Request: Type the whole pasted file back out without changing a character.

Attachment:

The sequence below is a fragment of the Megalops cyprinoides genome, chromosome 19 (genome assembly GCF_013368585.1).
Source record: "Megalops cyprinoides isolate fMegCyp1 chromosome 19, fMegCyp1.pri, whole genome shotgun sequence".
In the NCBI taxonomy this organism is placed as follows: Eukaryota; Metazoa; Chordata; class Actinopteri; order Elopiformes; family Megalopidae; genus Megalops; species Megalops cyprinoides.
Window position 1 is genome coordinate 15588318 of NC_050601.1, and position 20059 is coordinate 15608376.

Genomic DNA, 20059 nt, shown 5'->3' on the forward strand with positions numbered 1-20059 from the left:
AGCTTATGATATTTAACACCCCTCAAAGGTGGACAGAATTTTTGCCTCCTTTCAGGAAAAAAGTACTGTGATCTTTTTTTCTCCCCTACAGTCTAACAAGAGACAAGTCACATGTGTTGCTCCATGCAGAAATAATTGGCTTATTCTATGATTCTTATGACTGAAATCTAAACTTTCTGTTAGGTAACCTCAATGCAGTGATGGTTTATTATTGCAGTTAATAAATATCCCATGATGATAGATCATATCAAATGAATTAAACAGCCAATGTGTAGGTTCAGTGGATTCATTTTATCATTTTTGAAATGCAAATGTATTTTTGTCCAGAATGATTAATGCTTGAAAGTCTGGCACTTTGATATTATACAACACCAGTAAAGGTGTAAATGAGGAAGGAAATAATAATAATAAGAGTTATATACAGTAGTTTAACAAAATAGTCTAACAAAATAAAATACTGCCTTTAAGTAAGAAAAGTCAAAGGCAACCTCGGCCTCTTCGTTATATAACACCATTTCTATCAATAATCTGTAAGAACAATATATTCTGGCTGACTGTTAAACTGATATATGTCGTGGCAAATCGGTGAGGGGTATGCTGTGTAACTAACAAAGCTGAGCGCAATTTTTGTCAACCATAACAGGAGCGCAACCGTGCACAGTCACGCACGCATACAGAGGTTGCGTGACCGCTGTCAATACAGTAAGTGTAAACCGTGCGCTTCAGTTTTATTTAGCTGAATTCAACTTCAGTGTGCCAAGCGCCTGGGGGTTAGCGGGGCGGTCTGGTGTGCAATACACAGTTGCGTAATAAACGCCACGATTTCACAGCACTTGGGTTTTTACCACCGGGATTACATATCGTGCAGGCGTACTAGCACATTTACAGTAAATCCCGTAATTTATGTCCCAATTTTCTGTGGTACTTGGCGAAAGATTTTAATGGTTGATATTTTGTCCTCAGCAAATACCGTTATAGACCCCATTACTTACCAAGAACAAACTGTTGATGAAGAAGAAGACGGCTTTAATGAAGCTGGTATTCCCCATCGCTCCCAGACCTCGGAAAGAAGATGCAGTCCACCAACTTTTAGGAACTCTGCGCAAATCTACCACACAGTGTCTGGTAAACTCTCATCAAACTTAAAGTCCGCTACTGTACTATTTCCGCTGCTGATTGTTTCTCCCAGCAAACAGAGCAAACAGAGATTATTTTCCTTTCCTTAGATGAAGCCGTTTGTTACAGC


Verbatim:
The sequence below is a fragment of the Megalops cyprinoides genome, chromosome 19 (genome assembly GCF_013368585.1).
Source record: "Megalops cyprinoides isolate fMegCyp1 chromosome 19, fMegCyp1.pri, whole genome shotgun sequence".
In the NCBI taxonomy this organism is placed as follows: Eukaryota; Metazoa; Chordata; class Actinopteri; order Elopiformes; family Megalopidae; genus Megalops; species Megalops cyprinoides.
Window position 1 is genome coordinate 15588318 of NC_050601.1, and position 20059 is coordinate 15608376.

Genomic DNA, 20059 nt, shown 5'->3' on the forward strand with positions numbered 1-20059 from the left:
AGCTTATGATATTTAACACCCCTCAAAGGTGGACAGAATTTTTGCCTCCTTTCAGGAAAAAAGTACTGTGATCTTTTTTTCTCCCCTACAGTCTAACAAGAGACAAGTCACATGTGTTGCTCCATGCAGAAATAATTGGCTTATTCTATGATTCTTATGACTGAAATCTAAACTTTCTGTTAGGTAACCTCAATGCAGTGATGGTTTATTATTGCAGTTAATAAATATCCCATGATGATAGATCATATCAAATGAATTAAACAGCCAATGTGTAGGTTCAGTGGATTCATTTTATCATTTTTGAAATGCAAATGTATTTTTGTCCAGAATGATTAATGCTTGAAAGTCTGGCACTTTGATATTATACAACACCAGTAAAGGTGTAAATGAGGAAGGAAATAATAATAATAAGAGTTATATACAGTAGTTTAACAAAATAGTCTAACAAAATAAAATACTGCCTTTAAGTAAGAAAAGTCAAAGGCAACCTCGGCCTCTTCGTTATATAACACCATTTCTATCAATAATCTGTAAGAACAATATATTCTGGCTGACTGTTAAACTGATATATGTCGTGGCAAATCGGTGAGGGGTATGCTGTGTAACTAACAAAGCTGAGCGCAATTTTTGTCAACCATAACAGGAGCGCAACCGTGCACAGTCACGCACGCATACAGAGGTTGCGTGACCGCTGTCAATACAGTAAGTGTAAACCGTGCGCTTCAGTTTTATTTAGCTGAATTCAACTTCAGTGTGCCAAGCGCCTGGGGGTTAGCGGGGCGGTCTGGTGTGCAATACACAGTTGCGTAATAAACGCCACGATTTCACAGCACTTGGGTTTTTACCACCGGGATTACATATCGTGCAGGCGTACTAGCACATTTACAGTAAATCCCGTAATTTATGTCCCAATTTTCTGTGGTACTTGGCGAAAGATTTTAATGGTTGATATTTTGTCCTCAGCAAATACCGTTATAGACCCCATTACTTACCAAGAACAAACTGTTGATGAAGAAGAAGACGGCTTTAATGAAGCTGGTATTCCCCATCGCTCCCAGACCTCGGAAAGAAGATGCAGTCCACCAACTTTTAGGAACTCTGCGCAAATCTACCACACAGTGTCTGGTAAACTCTCATCAAACTTAAAGTCCGCTACTGTACTATTTCCGCTGCTGATTGTTTCTCCCAGCAAACAGAGCAAACAGAGATTATTTTCCTTTCCTTAGATGAAGCCGTTTGTTACAGC